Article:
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I haven't used to run much, but recently I started working out and it includes running also. I noticed that after I run about 400-500 m, my legs (both) start to hurt in the area of soleus muscle, on the internal side of the lower leg, about midway from the foot to the knee, pretty localized close to the bone. If I continue running or jumping, it becomes worse until it's quite intense so I can't run anymore. If I leave it alone, it passes in a couple of days and never reappears unless I run again or do a lot of jumping. Any ideas why it's happening, is it because I'm doing something wrong (wrong shoes? wrong movements? weak muscles?) and if anything can be done to improve it?

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May be the pain is due to using wrong shoes. I know the vein in between the bone and calf muscle hurt a lot, try to use a different running shoe. –  user4655 Nov 16 '12 at 2:08
    
I had the same issue because of the wrong shoes! I threw them away and tried a new pair. Now i can run without pain :) –  user4709 Nov 26 '12 at 22:07

1 Answer 1

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Pain in the lower leg muscles and tendons is very common among beginners who start to run. The reason is that your muscles are not yet adapted to running, meaning there are specific muscles which are either too short or too weak in relation to the others. This imbalance causes excess tension on these muscles and can result in injury if you keep running anyway.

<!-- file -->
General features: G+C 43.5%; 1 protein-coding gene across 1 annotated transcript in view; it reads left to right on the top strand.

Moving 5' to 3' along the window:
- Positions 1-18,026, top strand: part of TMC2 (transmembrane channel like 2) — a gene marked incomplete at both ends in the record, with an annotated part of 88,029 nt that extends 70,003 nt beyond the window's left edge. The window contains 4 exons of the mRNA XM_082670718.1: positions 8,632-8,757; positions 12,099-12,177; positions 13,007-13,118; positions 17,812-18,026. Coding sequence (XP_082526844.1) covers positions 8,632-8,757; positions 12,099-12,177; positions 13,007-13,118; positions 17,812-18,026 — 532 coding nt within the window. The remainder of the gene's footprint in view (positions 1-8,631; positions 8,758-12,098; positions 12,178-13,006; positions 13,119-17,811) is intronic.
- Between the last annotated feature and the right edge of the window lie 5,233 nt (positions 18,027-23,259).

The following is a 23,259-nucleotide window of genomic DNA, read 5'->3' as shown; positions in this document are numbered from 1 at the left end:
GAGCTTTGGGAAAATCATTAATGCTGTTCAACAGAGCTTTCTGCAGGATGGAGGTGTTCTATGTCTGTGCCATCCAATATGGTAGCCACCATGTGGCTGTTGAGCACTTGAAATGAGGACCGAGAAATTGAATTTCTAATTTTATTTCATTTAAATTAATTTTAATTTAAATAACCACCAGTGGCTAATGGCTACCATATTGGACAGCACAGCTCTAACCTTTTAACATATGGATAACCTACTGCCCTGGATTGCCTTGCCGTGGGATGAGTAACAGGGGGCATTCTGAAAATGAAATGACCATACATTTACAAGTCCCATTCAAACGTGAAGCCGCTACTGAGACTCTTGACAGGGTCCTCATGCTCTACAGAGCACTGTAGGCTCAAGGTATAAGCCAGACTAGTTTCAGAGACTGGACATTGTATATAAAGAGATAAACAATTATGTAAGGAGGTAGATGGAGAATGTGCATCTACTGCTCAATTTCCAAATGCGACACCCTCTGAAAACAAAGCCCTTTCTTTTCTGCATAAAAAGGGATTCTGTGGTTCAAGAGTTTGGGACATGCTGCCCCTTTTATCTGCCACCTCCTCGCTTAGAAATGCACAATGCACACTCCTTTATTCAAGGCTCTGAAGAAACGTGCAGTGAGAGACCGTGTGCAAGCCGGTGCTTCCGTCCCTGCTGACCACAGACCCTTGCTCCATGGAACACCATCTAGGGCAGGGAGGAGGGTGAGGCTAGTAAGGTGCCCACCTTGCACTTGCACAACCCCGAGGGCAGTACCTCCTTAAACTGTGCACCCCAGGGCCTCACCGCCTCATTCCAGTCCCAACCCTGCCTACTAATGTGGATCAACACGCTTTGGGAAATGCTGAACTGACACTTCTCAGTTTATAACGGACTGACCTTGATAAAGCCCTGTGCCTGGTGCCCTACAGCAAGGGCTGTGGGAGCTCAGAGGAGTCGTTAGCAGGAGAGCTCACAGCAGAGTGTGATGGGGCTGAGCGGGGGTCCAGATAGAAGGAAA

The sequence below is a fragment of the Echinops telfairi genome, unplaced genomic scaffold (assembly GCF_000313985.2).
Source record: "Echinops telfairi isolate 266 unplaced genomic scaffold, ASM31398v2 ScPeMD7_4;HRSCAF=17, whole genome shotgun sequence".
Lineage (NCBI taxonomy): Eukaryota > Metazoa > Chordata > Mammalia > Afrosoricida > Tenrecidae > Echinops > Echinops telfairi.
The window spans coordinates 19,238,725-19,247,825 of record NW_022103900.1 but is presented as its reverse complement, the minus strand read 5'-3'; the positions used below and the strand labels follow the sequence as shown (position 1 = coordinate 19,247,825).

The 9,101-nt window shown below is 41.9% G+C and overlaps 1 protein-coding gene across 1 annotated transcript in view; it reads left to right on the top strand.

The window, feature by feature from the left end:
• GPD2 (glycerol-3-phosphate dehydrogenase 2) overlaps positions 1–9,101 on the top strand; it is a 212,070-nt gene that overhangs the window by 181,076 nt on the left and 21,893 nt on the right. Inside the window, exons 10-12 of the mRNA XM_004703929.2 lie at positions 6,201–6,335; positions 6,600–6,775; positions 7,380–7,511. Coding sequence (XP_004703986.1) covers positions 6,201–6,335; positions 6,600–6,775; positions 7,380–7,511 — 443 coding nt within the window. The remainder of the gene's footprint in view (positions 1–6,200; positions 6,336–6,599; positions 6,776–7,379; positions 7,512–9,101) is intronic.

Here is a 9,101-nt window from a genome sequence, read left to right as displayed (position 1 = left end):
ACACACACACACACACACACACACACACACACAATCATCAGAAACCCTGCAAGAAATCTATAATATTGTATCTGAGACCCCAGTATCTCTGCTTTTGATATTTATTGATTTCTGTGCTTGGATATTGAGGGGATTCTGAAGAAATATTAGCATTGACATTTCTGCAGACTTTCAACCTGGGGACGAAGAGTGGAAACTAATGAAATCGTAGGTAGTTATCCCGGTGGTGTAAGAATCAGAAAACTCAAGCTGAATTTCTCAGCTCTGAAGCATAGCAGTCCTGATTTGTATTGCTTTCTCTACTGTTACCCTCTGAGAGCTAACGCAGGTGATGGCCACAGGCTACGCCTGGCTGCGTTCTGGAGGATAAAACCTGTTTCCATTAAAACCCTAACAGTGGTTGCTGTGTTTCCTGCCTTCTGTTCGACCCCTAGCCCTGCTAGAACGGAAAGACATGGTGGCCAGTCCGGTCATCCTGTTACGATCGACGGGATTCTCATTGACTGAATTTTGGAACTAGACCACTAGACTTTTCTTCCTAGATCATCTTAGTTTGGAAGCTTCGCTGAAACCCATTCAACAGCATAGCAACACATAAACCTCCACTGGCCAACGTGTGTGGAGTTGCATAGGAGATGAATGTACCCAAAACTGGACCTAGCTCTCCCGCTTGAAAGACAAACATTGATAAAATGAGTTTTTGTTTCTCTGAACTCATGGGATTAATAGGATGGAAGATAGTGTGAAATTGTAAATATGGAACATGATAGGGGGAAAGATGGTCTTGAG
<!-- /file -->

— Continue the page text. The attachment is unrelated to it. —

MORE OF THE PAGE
In my own experience (I've had the same problems), these issues will disappear completely if you keep trying to run until you feel the pain, rest for a couple of days, try again, and so on. After a few weeks the pain will disappear for good. Your muscles will adapt to the motions automatically. Just make sure you don't injure them, do not ignore the pain, and don't wait until it becomes literally impossible to continue. Once the pain can be felt clearly, you have given your muscles more than enough of an impulse to adapt while you rest.

If you want to speed up the process, there are lots of strengthening and stretching exercises you could do to build muscles selectively.

Here's a good overview of different kinds of leg pain from running, including yours, and what you can do about them:

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